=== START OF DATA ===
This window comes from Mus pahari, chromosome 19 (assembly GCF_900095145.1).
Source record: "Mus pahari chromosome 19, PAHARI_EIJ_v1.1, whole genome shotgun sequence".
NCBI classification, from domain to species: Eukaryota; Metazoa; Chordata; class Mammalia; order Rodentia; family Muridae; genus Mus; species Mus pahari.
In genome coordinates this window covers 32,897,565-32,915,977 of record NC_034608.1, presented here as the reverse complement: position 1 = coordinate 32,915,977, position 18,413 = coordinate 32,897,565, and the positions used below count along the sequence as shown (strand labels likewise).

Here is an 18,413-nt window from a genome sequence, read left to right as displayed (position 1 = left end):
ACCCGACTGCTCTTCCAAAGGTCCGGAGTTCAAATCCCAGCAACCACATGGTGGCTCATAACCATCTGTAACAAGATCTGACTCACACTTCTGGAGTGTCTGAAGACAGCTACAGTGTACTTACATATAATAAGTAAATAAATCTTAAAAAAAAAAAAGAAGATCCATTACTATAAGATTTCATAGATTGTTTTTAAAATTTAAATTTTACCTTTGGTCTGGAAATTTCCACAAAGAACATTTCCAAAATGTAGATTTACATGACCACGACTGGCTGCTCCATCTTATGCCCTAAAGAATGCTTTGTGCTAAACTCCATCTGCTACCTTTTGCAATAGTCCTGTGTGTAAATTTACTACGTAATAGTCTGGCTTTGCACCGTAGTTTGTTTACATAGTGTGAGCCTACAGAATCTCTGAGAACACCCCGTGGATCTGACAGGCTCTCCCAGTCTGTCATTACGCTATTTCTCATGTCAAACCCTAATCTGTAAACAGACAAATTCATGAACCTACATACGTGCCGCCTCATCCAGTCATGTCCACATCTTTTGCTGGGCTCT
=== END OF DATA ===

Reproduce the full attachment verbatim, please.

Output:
This window comes from Mus pahari, chromosome 19 (assembly GCF_900095145.1).
Source record: "Mus pahari chromosome 19, PAHARI_EIJ_v1.1, whole genome shotgun sequence".
NCBI classification, from domain to species: Eukaryota; Metazoa; Chordata; class Mammalia; order Rodentia; family Muridae; genus Mus; species Mus pahari.
In genome coordinates this window covers 32,897,565-32,915,977 of record NC_034608.1, presented here as the reverse complement: position 1 = coordinate 32,915,977, position 18,413 = coordinate 32,897,565, and the positions used below count along the sequence as shown (strand labels likewise).

Here is an 18,413-nt window from a genome sequence, read left to right as displayed (position 1 = left end):
ACCCGACTGCTCTTCCAAAGGTCCGGAGTTCAAATCCCAGCAACCACATGGTGGCTCATAACCATCTGTAACAAGATCTGACTCACACTTCTGGAGTGTCTGAAGACAGCTACAGTGTACTTACATATAATAAGTAAATAAATCTTAAAAAAAAAAAAGAAGATCCATTACTATAAGATTTCATAGATTGTTTTTAAAATTTAAATTTTACCTTTGGTCTGGAAATTTCCACAAAGAACATTTCCAAAATGTAGATTTACATGACCACGACTGGCTGCTCCATCTTATGCCCTAAAGAATGCTTTGTGCTAAACTCCATCTGCTACCTTTTGCAATAGTCCTGTGTGTAAATTTACTACGTAATAGTCTGGCTTTGCACCGTAGTTTGTTTACATAGTGTGAGCCTACAGAATCTCTGAGAACACCCCGTGGATCTGACAGGCTCTCCCAGTCTGTCATTACGCTATTTCTCATGTCAAACCCTAATCTGTAAACAGACAAATTCATGAACCTACATACGTGCCGCCTCATCCAGTCATGTCCACATCTTTTGCTGGGCTCT